Aug. 28, 2012
FORT COLLINS, Colo. –When Kirk Bakalis marched in the CSU band for two years, it likely seemed it would be the closest he would ever get to the football program.
That changed in a big way on Tuesday when he received first-hand training on his throwing motion from the Rams’ head coach, Jim McElwain. Bakalis was chosen to compete in the Dr. Pepper Tuition Throw Giveaway, and McElwain wanted to be sure he was prepared and confident heading into the competition. The winner receives $100,000 in tuition money.
“Any time we have the opportunity to help out a fellow Ram, a CSU student who is going to go represent CSU, Ft. Collins and the state of Colorado on a national stage, if we can help him just a little bit, that’s what it’s about,” McElwain said. “You can tell, as a music student, he did take instruction really well. He was focused and listened, so now it’s a matter of whether he can get enough repetitions before game time.”
Bakalis will travel to Dallas on Thursday and compete at Cowboys Stadium Saturday at the Cowboys Classic between Michigan and Alabama against four other contestants. Each will have the opportunity to throw the most footballs into a target from five feet away in 30 seconds. He learned about the competition by “liking” Dr. Pepper on Facebook, then submitted an audition video, and the next thing he knew he was receiving a call to compete.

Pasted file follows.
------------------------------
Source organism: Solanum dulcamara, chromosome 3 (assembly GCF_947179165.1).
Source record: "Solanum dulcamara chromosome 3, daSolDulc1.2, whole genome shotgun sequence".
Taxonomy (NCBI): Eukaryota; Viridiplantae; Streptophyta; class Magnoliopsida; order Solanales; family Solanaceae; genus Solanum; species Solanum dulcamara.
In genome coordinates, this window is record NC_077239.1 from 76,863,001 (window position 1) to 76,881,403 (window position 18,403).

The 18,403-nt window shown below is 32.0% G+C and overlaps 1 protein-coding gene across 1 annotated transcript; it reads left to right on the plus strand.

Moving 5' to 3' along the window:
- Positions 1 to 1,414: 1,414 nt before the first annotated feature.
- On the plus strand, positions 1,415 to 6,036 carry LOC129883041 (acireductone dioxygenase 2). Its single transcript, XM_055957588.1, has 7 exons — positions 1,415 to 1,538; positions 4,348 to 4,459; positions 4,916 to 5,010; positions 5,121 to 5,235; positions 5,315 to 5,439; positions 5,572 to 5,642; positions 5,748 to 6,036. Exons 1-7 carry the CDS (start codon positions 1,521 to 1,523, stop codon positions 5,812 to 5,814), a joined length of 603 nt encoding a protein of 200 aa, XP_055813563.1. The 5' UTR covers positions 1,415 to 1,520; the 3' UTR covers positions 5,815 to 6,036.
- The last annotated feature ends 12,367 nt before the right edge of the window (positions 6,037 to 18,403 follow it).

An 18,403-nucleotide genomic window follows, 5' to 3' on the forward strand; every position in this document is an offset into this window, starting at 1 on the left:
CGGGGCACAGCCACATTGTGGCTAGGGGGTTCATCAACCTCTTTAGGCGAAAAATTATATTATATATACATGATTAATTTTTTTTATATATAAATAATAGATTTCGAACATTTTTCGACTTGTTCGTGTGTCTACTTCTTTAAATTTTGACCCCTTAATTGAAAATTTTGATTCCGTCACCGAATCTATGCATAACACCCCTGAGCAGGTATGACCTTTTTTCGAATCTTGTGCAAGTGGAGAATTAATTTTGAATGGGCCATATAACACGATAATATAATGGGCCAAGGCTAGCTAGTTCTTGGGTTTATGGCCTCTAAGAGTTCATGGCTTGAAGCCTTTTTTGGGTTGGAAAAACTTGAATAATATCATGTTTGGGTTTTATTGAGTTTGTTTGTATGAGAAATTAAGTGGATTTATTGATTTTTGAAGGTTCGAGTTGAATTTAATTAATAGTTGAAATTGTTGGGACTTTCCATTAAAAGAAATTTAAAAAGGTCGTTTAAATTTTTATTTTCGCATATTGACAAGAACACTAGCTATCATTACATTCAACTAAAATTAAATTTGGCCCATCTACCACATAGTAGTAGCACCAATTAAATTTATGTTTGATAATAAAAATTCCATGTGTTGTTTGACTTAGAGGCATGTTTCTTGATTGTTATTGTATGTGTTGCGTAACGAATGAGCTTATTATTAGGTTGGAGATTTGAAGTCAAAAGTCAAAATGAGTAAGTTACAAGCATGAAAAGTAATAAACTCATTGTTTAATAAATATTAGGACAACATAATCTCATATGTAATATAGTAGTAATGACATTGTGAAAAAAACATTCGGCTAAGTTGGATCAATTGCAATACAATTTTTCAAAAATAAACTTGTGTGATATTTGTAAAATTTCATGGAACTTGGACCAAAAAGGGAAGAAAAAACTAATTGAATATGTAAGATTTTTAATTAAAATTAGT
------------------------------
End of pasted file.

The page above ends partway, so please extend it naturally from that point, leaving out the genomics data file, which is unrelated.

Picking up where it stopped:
The right-hander from San Luis Obispo, Calif., had been training by throwing a football into his closet. Monday he decided he needed to step up his training, and he contacted the CSU athletic department. By Tuesday afternoon he was standing on the practice field with Coach McElwain and the Rams’ assistant head coach and quarterbacks coach Billy Napier.
“I gained a lot of confidence, that’s for sure,” Bakalis said. “It was a great feeling (working with the coaches). Knowing that they look out for students other than the football players is great, and knowing that they can make time for others. That helps me feel like I can help CSU better.”
The coaches first worked with him on his quickness and technique pulling the ball up to a throwing position, then focused on training his eyes on his target, rather than looking at the ball. Those points, along with some tips on footwork and release punctuated the 20-minute session. To McElwain’s point about getting enough repetitions, he invited Bakalis back to work on his craft during the afternoon practice.
“I’m a visual learner,” Bakalis said. “Once he threw it I was analyzing everything.”
You can learn more about the contest by visiting the following link.
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